umberto's Reviews > The Common Reader: Vol. I

The Common Reader by Virginia Woolf
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Jun 03, 2010

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bookshelves: literary-criticism
Read in July, 2011

Reading this notable book of essays doesn't disappoint me since I've long awaited it as well as the second volume (instantly placed an order via Kinokuniya Books in Bangkok). In fact, I've already had the 2-paperback Penguin set edited by Rachel Bowlby but I couldn't help thinking I should read "the real thing" as well.

It's my delight to read her "The Common Reader Vol. I" and thus more light to me why she wrote these scintillating essays and thus adopted such a title. It's first topic, "THE COMMON READER" is miraculously short, that is, only two paragraphs (a page and three lines). Surprisingly, she told her readers she had adopted it from such a simple phrase in Dr Johnson's Life of Gray. She's defined such a reader as the one who"is worse educated, and nature has not gifted him so generously. He reads for his own pleasure rather than to impart knowledge or correct the opinions of others. Above all, he is guided by an instinct to create for himself, out of whatever odds and ends he can come by, some kind of whole -- a portrait of a man, a sketch of an age, a theory of the art of writing. ...; but if he has, as Dr Johnson maintained, some say in the final distribution of poetical honours, then, perhaps, it may be worth while to write down a few of the ideas and opinions which, insignificant in themselves, yet contribute to so mighty a result." (pp. 1-2)

Moreover, I can't help wondering why she didn't write anything herself on this great man of letters, critic, essayist and lexicographer and I suspected she might have had her own reason.

I think nearly all of her 21+ essays are worth reading and pondering, however, it depends. I mean it depends on your interest, query or motive in terms of your own literary pursuit. Therefore, I'll say something on "Montaigne" (Essay 6) since he's long been regarded as who wrote the first essays, in other words, as the new literary genre. From her 10 pages and 5 lines, I think we can learn a lot from her exposition and ideas on his life and works. For instance, Montaigne suffered a lot physically and mentally while writing his famous, unique and inspiring topics for posterity. Moreover, some few sentences from "MONTAIGNE" may give you some ideas:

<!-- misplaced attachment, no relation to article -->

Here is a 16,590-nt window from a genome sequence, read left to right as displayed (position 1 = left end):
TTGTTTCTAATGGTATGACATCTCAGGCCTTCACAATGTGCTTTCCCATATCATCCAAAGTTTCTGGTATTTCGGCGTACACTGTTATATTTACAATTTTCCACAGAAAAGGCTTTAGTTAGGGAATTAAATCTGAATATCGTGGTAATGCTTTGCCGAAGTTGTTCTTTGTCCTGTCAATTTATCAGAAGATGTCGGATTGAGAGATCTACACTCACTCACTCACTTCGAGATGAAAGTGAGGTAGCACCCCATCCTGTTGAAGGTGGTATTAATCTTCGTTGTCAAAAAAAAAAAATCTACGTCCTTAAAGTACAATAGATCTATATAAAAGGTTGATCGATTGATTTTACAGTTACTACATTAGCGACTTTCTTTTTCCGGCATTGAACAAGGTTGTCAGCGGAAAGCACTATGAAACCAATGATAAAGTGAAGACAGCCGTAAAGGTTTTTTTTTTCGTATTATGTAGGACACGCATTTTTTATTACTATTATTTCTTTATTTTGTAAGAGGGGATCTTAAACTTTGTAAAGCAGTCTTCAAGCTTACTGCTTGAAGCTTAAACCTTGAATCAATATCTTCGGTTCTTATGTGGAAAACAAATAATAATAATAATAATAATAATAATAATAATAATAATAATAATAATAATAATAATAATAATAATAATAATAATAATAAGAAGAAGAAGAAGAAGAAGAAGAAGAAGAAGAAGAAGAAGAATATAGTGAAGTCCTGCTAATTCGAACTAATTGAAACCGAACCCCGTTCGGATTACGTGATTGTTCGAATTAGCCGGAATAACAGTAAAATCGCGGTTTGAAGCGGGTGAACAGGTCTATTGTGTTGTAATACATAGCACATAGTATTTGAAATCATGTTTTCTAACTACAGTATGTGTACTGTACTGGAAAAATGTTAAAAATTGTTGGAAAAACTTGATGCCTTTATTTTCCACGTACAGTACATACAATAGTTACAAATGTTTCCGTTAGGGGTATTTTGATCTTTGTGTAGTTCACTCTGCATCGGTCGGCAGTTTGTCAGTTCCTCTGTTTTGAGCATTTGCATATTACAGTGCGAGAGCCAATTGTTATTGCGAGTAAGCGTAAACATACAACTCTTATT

To tell the truth about oneself, to discover oneself near at hand, is not easy. (p. 59)

We can never doubt for an instant that his book was himself. He refused to teach, he refused to preach; he kept saying that he was just like other people. All his efffort was to write himself down, to communicate, to tell the truth, and that is a 'rugged road, more than it seems'. (p. 59)

To communicate is our chief business; society and friendship our chief delights; and reading, not to acquire knoledge, not to earn a living, but to extend our intercourse beyond our own time and province. (p. 64)

You may love Montaigne more if you can find some of his fine translated essays, abridged or complete, in some good bookstores. Read any topic you like and I think reading Montaigne will inspire your views and applications. Enjoy!

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Reading Progress

06/17/2010 "Everything in an essay must be subdued to that end. It should lay us under a spell with its first word, and we should only wake, refreshed, with its last. (p. 211)""

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